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Hemophiliacs' suit says Baxter, Bayer products caused HIV, hepatitis C

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Hemophiliacs' suit says Baxter, Bayer products caused HIV, hepatitis C

June 4, 2003

BY FRANCINE KNOWLES Business Reporter


 

Deerfield-based Baxter International Inc., the world's biggest maker of blood treatment products, and Bayer Corp. were hit with a lawsuit by hemophiliacs who say they contracted HIV and or hepatitis C from contaminated products sold by the companies.

The lawsuit claims the companies continued selling the products in Asia and Latin America in 1984 and 1985, even after they ceased selling them in the United States because of the risk of HIV and hepatitis being transmitted.

The lawsuit, which was filed in California and seeks class-action status, also names Armour Pharmaceutical and Alpha Therapeutic. It alleges the companies intentionally sold products that they knew or should have known to be infected with the agents that cause AIDS and hepatitis C.

Baxter makes Factor VIII products used to treat patients with hemophilia, a disease that prevents blood from clotting properly.

Besides Factor VIII, the products referenced in the suit made by the companies include Factor IX and factor concentrate. The products help stop or prevent life-threatening bleeding.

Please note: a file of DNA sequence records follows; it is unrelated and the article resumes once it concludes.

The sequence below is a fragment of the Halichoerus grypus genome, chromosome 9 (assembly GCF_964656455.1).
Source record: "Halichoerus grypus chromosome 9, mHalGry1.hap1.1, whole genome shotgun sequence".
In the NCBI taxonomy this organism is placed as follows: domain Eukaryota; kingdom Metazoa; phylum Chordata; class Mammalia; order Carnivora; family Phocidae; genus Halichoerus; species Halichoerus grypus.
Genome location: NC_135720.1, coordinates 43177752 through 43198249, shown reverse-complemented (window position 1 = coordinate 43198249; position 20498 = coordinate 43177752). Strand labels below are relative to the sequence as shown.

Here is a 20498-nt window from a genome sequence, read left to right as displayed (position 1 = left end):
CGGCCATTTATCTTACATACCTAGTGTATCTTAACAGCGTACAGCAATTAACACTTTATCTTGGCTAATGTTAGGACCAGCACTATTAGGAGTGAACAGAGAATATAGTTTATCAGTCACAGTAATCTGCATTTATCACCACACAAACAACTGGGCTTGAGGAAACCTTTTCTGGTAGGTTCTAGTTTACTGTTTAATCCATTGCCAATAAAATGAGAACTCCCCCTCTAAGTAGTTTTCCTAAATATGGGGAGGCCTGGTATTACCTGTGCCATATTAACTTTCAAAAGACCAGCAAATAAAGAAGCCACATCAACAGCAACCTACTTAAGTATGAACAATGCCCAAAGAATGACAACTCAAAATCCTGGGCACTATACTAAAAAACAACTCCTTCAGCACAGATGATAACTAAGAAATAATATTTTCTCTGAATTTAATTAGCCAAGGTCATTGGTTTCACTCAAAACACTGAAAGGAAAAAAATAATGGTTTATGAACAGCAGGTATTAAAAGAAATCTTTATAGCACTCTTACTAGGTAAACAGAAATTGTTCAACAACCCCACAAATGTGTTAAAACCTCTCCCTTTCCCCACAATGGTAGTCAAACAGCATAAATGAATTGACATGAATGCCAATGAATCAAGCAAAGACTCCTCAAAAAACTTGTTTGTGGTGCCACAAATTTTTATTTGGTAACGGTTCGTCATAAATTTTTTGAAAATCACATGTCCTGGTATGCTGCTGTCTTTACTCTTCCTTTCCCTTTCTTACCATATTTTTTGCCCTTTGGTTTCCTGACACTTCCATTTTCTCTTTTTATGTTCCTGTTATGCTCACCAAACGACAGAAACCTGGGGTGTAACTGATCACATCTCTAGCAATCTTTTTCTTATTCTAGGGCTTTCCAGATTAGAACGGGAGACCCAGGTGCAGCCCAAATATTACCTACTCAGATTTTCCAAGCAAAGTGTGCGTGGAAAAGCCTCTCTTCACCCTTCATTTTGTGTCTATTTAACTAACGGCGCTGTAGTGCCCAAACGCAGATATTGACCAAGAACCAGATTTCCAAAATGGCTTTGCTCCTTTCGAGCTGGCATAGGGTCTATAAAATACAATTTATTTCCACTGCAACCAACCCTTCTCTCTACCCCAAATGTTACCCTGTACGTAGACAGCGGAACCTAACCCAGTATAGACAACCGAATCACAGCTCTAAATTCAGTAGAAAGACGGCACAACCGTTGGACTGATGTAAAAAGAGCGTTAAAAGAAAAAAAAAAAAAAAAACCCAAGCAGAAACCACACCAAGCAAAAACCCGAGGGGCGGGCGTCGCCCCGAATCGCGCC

The lawsuit was brought on behalf of hemophiliacs living outside the United States or their survivors.

It alleges the defendants recruited and paid donors and or bought plasma--which is used in the production of the products--that it knowingly obtained from the highest-risk populations. The companies failed to exclude donors with a history of viral hepatitis, and to conduct tests that would have substantially reduced the likelihood of plasma containing HIV, the virus that causes AIDS, and Hepatitis C, the suit contends.

Baxter and the other companies agreed in 1997 to pay more than $600 million to settle lawsuits brought on behalf of hemophiliacs who claimed the companies knowingly sold HIV contaminated products.

Baxter spokeswoman Deborah Spak called the latest suit "a little strange, given the fact that these incidents occurred more than 20 years ago and that over many many years in order to minimize the burden the hemophiliac community has faced, we have participated in settlements and humanitarian [activities] throughout the world."

She declined comment on potential financial implications to the company.

Bayer said it will defend itself against the suit and that it acted ''in accordance with existing regulations in each country and in accordance with the scientific knowledge at the time.''

Contributing: AP

 

 

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